A.  whereas a large proportion of Europe's 10-12 million Roma – most of whom are EU citizens – have suffered systematic discrimination and therefore are struggling against an intolerable degree of social, cultural and economic exclusion as well as human rights violations, and experience severe stigmatisation and discrimination in public and private life,

B.  whereas there are still economic and social disparities between the various regions of the European Union and whereas a significant proportion of the Roma community live in regions which are among the least economically and socially advanced in the Union,

C.  whereas the European Union is founded on the principles enshrined in the EU Charter of Fundamental Rights and in the EU Treaties, which include the principles of non-discrimination, the specific rights intrinsic to EU citizenship, free movement and equality,

D.  whereas the EU trio in their joint declaration at the second Roma Summit held in Cordoba on 8-9 April 2010 committed themselves to advancing the mainstreaming of Roma issues in European and national policies on fundamental rights and protection against racism, poverty and social exclusion; improving the design of the roadmap of the Integrated Platform on Roma Inclusion and prioritizing key objectives and results; and ensuring that existing financial instruments of the European Union, in particular the Structural Funds, are made available to the Roma,

E.  whereas the exclusion of Roma children from the education system has an adverse impact on the other rights of members of the Roma community, in particular the right to work, and whereas this exacerbates their marginalisation,

F.  whereas the communities that wish to maintain their traditional nomadic lifestyle within Europe are those most affected by illiteracy, and whereas there are therefore cultural barriers to the schooling of their children,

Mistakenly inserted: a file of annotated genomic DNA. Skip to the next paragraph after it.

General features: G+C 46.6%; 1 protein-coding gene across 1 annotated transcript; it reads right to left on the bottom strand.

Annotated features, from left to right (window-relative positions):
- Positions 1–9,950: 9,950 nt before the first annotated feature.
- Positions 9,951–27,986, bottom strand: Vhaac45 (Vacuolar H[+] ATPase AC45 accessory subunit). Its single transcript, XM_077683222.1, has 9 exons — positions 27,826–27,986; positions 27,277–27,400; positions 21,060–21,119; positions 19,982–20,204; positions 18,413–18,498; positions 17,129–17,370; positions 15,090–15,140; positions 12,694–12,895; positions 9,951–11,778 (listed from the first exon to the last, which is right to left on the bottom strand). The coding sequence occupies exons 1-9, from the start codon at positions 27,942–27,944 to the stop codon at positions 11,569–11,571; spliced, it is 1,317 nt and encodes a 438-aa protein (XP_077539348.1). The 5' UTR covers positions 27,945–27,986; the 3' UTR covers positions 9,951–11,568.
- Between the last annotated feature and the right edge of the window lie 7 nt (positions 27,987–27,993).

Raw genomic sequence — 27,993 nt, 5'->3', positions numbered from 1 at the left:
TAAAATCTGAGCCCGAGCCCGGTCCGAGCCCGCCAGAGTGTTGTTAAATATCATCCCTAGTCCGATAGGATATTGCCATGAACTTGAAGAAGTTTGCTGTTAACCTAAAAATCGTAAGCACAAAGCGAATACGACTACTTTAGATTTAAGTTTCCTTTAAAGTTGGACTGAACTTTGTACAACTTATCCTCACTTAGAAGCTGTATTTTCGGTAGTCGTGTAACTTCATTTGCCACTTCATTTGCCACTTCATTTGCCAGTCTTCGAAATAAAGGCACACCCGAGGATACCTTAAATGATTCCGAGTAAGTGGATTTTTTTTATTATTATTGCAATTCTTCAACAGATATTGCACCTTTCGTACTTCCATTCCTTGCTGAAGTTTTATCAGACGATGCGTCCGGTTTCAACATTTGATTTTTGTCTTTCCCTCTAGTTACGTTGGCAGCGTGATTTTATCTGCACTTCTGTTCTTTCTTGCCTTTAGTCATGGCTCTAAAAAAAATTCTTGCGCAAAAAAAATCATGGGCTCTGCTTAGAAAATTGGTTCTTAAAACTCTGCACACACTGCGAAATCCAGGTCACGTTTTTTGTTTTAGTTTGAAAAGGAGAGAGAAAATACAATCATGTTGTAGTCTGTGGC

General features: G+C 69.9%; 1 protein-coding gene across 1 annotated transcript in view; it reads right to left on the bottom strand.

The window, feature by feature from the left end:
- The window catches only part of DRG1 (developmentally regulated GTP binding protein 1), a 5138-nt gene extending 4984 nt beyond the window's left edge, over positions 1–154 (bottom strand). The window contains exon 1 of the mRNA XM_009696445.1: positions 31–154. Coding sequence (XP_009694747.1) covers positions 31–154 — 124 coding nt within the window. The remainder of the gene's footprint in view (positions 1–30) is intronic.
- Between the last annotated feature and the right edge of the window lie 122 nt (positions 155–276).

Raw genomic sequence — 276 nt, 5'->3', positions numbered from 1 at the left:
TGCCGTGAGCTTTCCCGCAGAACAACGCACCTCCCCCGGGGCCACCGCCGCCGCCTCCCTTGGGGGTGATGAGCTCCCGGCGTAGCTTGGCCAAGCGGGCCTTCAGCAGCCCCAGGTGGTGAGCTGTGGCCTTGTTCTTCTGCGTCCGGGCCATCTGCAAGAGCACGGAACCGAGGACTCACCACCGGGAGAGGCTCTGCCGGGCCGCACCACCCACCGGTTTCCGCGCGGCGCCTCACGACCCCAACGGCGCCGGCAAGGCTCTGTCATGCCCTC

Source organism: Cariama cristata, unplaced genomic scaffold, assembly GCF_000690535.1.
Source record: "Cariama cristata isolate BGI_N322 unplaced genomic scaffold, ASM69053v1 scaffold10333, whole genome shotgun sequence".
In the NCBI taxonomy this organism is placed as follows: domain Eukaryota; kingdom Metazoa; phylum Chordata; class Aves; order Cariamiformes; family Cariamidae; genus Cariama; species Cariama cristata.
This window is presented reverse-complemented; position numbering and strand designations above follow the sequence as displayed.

G.  whereas the material conditions required for the schooling of Roma children must be provided, and whereas this must include the appointment of school mediators,

H.  whereas the EU has developed a range of useful tools, mechanisms and funds to foster the inclusion of Roma, but these are scattered across policy areas and have not been properly monitored, and therefore their effect and benefit remain limited and hard to measure; thus, despite the existence of numerous cooperation mechanisms and institutions, the problems and challenges regarding the inclusion of Roma have so far not been met effectively, and therefore the no-change option is unsustainable,

I.  whereas a ‘Decade of Roma inclusion’ was launched in 2005 to combat discrimination and improve the economic and social situation of the Roma, and whereas the signatories to the Declaration of the Decade – Bulgaria, Croatia, Hungary, Montenegro, the Czech Republic, Romania, Serbia, Slovakia and the Former Yugoslav Republic of Macedonia – undertook to work toward eliminating discrimination and closing the unacceptable gaps between Roma and the rest of society,

J.  whereas true integration of the Roma is possible only by means of mutual recognition of the rights and obligations of the communities concerned,

K.  whereas repatriations and returns of Roma have been taking place in several Member States and are often accompanied by the stigmatisation of Roma and general anti-Gypsyism in political discourse,

L.  whereas non-discrimination – although indispensable – is still an inadequate answer to a history of structural discrimination affecting the Roma and whereas it is therefore necessary to complement and reinforce equality legislation and policies by addressing the specific needs of the Roma regarding the full respect, protection and promotion of fundamental rights, equality and non-discrimination, the full and non-discriminatory application of legislation, policies and mechanisms to monitor and sanction violations of the rights of Roma, as well as the fulfilment of and equal access to their specific human rights to employment, housing, culture, health care, participation in public affairs, training, education and free movement by means of an EU-level strategy,

M.  whereas the soft policy approach of the Open Method of Coordination relying on the voluntary participation of the Member States and without any hard incentive to induce effective performance proved to be insufficient in fostering Roma inclusion and this limitation may be partially obviated by tying EU funding mechanisms more closely to peer review processes,